Lecture: “Americanists in Unexpected Places”
- Date: –17:00
- Location: Engelska parken Room 16-1044
- Lecturer: George Blaustein
- Organiser: Department of English
- Contact person: Michael Boyden
What was American Studies?—and where?
This lecture offers a centrifugal history of a centrifugal field: American Studies’ several origins and sundry fates. It presents episodes from a far-flung Americanist century, with stops in the United States, Europe, and Japan, from the 1910s through the cold war. In different national contexts, American Studies could be area studies, enemy studies, idol studies, collective narcissism, or collective projection. Fascism, war, military occupation, and postwar reconstruction have shaped the Americanist endeavor in surprising ways. It is a commonplace that “American exceptionalism” was the field’s foundation, but that phrase does not necessarily mean what we think it means, and a broader historical canvas reveals other histories of American uniqueness. Considering the hidden histories of the field may in turn illuminate how to be Americanists after the American Century.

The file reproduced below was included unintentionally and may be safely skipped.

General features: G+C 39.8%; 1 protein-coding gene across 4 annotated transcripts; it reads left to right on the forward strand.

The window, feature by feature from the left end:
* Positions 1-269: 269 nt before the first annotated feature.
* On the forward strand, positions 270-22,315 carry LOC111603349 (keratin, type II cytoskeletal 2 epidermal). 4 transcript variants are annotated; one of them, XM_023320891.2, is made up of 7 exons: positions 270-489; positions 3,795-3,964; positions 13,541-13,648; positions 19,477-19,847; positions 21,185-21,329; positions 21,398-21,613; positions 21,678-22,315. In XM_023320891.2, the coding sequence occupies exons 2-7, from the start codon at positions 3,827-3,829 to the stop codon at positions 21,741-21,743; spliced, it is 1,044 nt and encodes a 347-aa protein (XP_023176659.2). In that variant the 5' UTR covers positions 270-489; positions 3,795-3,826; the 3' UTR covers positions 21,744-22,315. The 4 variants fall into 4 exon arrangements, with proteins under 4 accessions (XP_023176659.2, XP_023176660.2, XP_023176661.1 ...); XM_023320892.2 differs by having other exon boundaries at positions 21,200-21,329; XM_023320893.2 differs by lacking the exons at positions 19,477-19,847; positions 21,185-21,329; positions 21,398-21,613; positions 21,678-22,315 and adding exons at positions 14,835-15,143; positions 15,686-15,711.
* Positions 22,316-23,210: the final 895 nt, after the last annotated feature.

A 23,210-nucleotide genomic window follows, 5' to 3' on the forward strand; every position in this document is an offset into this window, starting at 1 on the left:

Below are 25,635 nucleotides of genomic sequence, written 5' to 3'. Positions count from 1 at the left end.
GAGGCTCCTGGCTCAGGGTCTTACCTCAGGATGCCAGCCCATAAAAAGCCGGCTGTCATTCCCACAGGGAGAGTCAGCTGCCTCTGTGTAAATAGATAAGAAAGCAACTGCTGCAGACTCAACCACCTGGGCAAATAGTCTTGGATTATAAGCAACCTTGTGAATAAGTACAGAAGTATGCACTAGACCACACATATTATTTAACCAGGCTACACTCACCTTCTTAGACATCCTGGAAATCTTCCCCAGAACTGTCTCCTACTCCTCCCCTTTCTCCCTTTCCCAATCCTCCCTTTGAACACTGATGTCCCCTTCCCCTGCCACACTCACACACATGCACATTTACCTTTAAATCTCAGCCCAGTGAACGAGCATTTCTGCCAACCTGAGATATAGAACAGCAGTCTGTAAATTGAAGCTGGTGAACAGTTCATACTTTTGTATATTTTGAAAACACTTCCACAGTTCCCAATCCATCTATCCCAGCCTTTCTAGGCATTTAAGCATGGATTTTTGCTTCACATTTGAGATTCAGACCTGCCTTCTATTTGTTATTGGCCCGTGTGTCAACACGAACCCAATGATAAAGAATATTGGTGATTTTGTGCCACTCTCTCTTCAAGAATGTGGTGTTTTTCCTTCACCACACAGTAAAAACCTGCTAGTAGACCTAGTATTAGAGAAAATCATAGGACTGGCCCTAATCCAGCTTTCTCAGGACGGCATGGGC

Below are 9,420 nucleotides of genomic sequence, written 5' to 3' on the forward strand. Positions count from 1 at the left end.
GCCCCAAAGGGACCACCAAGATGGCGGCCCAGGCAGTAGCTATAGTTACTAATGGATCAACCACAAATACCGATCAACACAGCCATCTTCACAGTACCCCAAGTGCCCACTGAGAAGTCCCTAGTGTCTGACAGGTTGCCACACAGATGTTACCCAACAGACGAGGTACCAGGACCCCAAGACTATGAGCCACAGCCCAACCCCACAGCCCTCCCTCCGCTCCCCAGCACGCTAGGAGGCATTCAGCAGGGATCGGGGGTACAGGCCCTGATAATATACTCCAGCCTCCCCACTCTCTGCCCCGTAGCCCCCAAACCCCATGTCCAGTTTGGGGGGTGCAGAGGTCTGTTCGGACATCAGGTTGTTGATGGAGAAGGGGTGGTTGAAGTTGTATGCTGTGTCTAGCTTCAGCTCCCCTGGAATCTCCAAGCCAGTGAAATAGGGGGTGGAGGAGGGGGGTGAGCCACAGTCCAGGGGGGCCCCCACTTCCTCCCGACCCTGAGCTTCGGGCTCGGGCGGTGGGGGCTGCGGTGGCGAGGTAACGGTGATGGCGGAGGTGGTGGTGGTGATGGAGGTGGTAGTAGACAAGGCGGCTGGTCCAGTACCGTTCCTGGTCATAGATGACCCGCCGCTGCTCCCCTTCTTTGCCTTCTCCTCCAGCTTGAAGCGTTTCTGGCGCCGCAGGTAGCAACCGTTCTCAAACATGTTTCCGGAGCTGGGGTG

George Blaustein is assistant professor of American Studies at the University of Amsterdam. He is the author of Nightmare Envy & Other Stories: American Culture and European Reconstruction (Oxford University Press, 2018). He received his doctorate in the History of American Civilization from Harvard University, and his essays and reviews have appeared in N+1, Amerikastudien/American Studies, American Quarterly, Vrij Nederland, and De Groene Amsterdammer. He is also the president of the Netherlands American Studies Association (NASA).